“Faeces can differ in colour, but there are some colours you need to be aware of,” Jo Travers said. “Black and tarry stools can indicate bleeding in the small intestine or stomach.” Black, tarry faeces might be accompanied by unexplained feelings of tiredness (indicative of anaemia) and speckles of blood in the toilet seat. This is indicative of internal bleeding in the small intestine, confirmed Michigan Medicine.
The most common cause is abnormal blood vessels in the wall of the small bowel, more commonly found in older patients.
Internal bleeding from the stomach can be a complication of ulcers, confirmed the NHS.
This can also lead to anaemia, causing fatigue, breathlessness, pale skin, and noticeable heart palpitations.
“Pale stools accompanied by dark urine could indicate gallstones,” added Travers.
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Gallstones are usually made of cholesterol that form in the gallbladder, explained the NHS.
If the gallstone becomes trapped in an opening inside the gallbladder, it can trigger intense stomach pain that can last up to five hours.
Other complications can occur, which can lead to persistent pain, a high temperature, or yellowing of the skin and eyes (i.e. jaundice).
People at risk of gallstones include:
When it comes down to the consistency of faeces, Travers has a general guideline.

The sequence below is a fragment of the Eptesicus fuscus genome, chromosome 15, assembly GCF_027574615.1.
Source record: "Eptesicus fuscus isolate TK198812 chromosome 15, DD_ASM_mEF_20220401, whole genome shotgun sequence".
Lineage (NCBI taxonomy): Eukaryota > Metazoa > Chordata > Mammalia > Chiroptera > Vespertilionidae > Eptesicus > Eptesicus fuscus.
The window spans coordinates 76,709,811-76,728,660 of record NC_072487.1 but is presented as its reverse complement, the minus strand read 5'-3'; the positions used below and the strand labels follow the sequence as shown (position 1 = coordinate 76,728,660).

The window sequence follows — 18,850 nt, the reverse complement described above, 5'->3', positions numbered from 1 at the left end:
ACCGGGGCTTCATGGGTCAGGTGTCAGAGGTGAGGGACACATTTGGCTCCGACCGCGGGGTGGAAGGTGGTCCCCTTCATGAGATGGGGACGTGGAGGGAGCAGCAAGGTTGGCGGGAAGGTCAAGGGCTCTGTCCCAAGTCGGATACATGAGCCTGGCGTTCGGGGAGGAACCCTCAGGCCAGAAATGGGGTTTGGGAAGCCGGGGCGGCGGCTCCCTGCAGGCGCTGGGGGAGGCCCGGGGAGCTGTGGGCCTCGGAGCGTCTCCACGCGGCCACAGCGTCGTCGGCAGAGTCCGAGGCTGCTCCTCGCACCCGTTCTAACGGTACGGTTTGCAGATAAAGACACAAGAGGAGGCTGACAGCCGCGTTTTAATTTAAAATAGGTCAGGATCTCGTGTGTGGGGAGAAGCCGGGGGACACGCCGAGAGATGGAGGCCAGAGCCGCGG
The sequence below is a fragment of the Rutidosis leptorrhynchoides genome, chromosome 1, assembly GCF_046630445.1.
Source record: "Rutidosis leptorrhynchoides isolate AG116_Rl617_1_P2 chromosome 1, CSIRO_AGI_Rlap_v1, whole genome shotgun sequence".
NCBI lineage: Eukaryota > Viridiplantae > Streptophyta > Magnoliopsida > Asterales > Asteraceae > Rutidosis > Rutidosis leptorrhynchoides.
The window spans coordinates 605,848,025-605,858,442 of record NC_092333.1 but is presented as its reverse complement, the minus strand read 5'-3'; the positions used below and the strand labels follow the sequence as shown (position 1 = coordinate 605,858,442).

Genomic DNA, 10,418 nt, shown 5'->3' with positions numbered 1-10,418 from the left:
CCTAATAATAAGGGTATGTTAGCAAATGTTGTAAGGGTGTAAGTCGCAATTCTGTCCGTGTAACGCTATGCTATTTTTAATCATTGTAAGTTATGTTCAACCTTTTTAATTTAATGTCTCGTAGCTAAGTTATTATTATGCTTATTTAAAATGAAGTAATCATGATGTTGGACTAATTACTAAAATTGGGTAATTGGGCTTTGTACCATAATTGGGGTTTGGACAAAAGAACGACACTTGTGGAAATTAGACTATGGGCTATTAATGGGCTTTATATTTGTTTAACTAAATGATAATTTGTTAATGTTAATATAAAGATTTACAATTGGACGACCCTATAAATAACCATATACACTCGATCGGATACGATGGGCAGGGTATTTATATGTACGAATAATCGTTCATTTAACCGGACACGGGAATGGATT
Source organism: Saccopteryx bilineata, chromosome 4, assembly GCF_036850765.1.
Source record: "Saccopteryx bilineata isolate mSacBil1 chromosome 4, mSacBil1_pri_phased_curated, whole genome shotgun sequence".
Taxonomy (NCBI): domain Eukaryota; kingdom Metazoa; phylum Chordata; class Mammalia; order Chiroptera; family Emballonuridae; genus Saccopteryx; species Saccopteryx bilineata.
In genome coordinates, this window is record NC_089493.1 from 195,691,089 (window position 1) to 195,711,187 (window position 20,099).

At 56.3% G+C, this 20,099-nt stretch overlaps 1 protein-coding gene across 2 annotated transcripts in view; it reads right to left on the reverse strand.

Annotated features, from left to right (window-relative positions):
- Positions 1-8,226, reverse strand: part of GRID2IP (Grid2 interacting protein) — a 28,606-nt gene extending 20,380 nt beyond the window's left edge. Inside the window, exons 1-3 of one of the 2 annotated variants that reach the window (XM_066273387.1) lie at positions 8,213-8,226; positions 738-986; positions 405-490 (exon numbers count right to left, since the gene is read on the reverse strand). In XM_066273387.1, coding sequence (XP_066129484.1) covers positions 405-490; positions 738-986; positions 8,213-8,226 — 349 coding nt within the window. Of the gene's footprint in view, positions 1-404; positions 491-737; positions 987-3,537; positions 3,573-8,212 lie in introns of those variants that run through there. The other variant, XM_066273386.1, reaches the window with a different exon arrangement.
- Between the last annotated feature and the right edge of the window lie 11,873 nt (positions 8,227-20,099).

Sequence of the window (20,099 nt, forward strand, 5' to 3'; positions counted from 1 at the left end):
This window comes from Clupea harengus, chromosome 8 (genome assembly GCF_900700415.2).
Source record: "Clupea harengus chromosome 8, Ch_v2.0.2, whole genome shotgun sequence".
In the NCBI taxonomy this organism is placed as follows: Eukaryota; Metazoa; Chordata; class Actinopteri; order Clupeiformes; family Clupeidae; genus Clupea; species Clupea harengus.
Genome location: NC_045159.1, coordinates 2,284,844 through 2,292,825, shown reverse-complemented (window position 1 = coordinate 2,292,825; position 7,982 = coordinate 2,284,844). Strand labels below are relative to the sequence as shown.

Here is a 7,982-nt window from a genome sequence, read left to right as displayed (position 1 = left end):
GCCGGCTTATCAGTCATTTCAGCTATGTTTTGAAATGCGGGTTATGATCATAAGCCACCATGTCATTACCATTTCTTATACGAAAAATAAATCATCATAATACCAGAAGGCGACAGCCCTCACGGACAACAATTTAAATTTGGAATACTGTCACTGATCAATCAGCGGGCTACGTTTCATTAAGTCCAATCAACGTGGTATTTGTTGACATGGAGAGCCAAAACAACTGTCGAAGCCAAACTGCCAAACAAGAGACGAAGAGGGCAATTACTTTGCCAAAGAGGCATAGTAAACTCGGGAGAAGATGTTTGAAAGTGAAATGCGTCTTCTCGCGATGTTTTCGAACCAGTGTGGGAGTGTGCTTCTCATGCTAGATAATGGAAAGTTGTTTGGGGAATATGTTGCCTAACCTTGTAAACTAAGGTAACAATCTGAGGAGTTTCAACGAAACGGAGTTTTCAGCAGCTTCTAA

“The harder the stool, the slower the transit through the gut,” she said.
“Hard, dry stools” are an indication of dehydration, and watery stools mean you are losing excess fluid, so you still need to rehydrate.
As well as taking stock of visible symptoms, it’s also helpful to pay attention to what you’re feeling.
Travers explained: “Pain like a knife just below the breastbone, that is relieved by eating, may suggest peptic ulceration.
“These are sores which develop inside the lining of your stomach and the upper portion of your small intestine.”
If pain is felt in the right upper corner of the abdomen, spreading round to the back and just below the right shoulder blade, Travers said it could be gallstones.
Any stomach cramping is likely due to “contracting muscles within the gut”.
“However, in rare cases, if the pain is persistent and severe this may indicate an intestinal obstruction,” warned Travers.
Any persistent stomach pain should be investigated by your GP to rule out more serious conditions.
“One of the easiest ways to monitor your gut health is by monitoring what you eat and drink and cross referencing with any symptoms you may experience,” said Travers.
“A simple way to do this is by keeping a food and symptoms diary [to keep for your reference and medical staff].”
Dietician Jo Travers works on behalf of Love Your Gut – who provide a free digestive health assessment.